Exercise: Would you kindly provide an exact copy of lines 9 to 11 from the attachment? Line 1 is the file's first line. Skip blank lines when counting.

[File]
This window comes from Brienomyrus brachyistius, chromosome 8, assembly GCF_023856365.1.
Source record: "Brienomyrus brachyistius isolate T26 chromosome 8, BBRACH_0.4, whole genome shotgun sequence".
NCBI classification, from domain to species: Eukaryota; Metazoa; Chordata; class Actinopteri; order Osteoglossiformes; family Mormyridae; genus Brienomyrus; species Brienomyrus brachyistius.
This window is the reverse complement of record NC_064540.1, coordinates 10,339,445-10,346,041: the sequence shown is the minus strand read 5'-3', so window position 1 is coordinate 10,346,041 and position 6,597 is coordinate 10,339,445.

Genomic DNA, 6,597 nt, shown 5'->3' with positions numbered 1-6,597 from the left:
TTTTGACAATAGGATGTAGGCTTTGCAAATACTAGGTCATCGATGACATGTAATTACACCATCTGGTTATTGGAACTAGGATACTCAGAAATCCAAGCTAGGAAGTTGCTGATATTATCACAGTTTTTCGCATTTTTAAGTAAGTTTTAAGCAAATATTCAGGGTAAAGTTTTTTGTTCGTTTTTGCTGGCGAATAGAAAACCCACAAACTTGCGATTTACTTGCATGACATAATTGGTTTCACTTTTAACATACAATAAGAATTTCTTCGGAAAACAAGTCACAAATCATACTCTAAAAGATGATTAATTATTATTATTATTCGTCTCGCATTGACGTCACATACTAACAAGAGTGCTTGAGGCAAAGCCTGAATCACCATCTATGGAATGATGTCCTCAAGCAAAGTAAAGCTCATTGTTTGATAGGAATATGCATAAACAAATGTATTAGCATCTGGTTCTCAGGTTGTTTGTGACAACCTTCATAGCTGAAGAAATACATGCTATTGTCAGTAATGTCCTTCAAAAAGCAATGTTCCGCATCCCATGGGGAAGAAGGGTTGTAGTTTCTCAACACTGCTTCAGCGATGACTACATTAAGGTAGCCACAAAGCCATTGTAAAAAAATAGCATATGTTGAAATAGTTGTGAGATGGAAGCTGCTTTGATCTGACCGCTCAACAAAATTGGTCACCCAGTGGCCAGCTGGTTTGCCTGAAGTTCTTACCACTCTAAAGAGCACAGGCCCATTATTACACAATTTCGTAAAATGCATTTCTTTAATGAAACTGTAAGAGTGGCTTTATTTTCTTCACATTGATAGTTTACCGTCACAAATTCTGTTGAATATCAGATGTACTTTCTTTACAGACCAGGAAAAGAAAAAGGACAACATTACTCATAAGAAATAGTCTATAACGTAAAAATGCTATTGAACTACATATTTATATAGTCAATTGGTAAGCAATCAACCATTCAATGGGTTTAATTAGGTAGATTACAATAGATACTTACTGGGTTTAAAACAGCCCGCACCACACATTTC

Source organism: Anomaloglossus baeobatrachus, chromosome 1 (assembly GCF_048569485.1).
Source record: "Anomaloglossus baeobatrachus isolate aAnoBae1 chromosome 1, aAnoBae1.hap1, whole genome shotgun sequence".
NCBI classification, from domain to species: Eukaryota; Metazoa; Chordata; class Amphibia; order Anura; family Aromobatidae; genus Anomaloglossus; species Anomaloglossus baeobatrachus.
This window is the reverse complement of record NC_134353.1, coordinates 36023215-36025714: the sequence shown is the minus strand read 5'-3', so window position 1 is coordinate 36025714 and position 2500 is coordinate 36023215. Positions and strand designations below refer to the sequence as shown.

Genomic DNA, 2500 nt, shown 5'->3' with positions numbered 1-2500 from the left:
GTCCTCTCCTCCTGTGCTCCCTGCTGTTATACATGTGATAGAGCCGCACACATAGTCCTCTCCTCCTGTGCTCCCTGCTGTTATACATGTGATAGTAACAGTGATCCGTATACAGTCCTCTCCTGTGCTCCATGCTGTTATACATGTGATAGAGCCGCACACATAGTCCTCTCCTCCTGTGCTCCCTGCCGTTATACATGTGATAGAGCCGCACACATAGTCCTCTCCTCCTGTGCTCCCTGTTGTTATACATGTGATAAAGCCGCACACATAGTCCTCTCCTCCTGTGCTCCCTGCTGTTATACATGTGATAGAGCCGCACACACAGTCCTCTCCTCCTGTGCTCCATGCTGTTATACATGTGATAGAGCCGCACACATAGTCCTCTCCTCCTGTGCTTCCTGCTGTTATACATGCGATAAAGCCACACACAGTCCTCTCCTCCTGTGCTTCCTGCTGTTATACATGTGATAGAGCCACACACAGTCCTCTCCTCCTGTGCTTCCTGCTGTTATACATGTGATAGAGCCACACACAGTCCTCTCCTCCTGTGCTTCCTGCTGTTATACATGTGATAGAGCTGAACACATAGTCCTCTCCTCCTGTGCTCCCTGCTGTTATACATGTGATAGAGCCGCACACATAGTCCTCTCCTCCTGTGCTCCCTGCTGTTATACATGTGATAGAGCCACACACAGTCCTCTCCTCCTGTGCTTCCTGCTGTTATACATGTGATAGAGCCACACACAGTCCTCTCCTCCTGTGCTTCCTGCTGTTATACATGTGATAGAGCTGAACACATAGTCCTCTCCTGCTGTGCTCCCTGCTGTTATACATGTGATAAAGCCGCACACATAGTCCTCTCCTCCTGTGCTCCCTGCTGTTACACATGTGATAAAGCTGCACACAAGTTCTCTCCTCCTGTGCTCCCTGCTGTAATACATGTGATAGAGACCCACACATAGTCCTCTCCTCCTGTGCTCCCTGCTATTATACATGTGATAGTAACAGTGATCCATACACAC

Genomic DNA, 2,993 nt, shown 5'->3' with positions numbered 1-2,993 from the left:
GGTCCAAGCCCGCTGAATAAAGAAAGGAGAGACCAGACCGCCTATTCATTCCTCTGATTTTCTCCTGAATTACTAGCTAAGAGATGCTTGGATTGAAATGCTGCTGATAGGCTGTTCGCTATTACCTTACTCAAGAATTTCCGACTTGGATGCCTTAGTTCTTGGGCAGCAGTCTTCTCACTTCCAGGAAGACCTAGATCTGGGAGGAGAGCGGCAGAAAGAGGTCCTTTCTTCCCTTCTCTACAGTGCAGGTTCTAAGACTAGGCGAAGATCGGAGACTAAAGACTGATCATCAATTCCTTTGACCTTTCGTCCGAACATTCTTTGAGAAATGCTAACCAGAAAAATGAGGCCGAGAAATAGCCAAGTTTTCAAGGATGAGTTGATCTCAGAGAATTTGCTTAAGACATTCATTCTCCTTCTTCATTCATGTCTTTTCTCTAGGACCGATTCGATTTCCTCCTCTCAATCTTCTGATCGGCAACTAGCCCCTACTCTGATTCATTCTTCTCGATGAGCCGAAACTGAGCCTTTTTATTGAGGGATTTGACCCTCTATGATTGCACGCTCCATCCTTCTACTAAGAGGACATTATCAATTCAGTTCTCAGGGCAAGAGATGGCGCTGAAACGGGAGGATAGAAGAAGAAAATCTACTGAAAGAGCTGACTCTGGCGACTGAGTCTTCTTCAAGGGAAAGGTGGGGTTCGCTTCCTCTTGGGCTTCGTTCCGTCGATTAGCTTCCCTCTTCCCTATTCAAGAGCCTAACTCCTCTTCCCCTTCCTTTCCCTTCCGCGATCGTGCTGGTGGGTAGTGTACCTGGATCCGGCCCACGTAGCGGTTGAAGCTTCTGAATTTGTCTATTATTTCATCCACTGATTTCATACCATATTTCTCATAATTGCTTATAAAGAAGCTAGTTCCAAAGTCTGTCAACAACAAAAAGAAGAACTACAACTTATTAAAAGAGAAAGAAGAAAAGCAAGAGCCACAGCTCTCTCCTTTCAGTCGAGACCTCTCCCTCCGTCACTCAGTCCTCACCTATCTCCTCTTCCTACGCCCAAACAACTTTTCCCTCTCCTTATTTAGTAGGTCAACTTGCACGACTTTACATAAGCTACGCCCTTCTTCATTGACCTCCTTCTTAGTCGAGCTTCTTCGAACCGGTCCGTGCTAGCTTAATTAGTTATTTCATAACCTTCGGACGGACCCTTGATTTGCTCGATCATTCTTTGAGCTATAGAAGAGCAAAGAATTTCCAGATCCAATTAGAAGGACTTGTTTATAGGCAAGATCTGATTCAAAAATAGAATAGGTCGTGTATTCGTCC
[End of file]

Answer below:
NCBI classification, from domain to species: Eukaryota; Metazoa; Chordata; class Amphibia; order Anura; family Aromobatidae; genus Anomaloglossus; species Anomaloglossus baeobatrachus.
This window is the reverse complement of record NC_134353.1, coordinates 36023215-36025714: the sequence shown is the minus strand read 5'-3', so window position 1 is coordinate 36025714 and position 2500 is coordinate 36023215. Positions and strand designations below refer to the sequence as shown.

Genomic DNA, 2500 nt, shown 5'->3' with positions numbered 1-2500 from the left: